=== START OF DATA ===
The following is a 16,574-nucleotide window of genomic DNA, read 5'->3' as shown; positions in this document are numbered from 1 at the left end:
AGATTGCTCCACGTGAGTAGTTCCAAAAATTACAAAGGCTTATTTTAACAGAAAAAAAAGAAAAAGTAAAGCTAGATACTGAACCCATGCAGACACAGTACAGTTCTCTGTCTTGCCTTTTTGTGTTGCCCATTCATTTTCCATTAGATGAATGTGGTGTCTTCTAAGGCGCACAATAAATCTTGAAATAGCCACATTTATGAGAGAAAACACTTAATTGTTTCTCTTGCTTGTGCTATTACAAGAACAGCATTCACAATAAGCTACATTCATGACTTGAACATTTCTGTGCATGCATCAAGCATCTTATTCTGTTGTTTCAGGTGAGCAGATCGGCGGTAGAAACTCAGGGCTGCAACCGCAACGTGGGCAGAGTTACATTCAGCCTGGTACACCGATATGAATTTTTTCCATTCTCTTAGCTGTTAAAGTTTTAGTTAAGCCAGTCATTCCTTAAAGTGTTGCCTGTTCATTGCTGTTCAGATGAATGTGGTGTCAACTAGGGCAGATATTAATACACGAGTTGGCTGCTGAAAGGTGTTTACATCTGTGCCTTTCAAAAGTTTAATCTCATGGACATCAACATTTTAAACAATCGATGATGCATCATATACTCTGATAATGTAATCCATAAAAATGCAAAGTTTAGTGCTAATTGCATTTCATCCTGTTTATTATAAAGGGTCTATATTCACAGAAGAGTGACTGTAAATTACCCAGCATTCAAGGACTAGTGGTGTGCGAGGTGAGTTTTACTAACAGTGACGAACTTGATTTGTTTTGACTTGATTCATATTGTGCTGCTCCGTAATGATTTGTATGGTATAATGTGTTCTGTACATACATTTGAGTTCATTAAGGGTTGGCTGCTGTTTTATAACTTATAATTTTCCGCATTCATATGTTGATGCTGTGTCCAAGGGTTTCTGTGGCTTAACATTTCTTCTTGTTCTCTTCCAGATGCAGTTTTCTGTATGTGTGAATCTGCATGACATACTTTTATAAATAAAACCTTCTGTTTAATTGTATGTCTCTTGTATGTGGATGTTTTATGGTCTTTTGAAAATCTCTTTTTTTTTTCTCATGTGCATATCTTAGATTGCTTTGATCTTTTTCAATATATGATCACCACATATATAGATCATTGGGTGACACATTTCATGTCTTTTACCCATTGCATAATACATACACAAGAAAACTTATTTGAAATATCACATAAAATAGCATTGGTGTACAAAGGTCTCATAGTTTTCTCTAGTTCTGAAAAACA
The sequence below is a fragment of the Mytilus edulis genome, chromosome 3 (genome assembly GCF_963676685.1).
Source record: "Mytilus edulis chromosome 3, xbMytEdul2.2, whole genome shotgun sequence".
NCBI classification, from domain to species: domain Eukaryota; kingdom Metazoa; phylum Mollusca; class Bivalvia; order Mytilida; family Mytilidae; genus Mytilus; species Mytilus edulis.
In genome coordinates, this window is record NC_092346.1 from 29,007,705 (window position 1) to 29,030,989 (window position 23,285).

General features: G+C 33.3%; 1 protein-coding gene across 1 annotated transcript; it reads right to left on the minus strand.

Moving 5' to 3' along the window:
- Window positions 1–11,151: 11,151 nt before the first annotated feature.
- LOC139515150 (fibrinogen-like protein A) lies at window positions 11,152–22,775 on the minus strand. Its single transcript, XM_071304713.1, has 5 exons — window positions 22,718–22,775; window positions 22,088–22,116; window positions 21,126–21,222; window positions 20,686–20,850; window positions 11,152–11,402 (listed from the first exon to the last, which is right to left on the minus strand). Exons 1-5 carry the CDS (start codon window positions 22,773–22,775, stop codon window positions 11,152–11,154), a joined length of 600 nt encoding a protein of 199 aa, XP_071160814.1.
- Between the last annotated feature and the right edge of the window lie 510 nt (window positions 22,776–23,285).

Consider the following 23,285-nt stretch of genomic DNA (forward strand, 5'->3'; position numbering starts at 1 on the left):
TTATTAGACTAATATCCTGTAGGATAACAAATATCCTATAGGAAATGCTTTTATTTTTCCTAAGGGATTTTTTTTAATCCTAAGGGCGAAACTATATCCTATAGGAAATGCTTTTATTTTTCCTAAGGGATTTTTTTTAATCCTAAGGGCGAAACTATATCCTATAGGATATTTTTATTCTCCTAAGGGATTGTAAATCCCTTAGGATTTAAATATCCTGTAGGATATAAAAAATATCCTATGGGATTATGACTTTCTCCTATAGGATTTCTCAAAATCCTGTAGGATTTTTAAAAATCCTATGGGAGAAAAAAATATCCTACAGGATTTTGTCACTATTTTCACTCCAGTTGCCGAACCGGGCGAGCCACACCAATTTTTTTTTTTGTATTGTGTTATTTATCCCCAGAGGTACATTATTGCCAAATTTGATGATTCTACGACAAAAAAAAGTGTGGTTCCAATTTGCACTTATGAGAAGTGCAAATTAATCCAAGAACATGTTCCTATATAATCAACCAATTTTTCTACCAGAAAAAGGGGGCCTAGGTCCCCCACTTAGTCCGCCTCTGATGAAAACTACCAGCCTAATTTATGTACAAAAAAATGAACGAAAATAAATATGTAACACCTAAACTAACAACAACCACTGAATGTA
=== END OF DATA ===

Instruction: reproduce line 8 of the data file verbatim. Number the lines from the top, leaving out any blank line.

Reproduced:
Moving 5' to 3' along the window: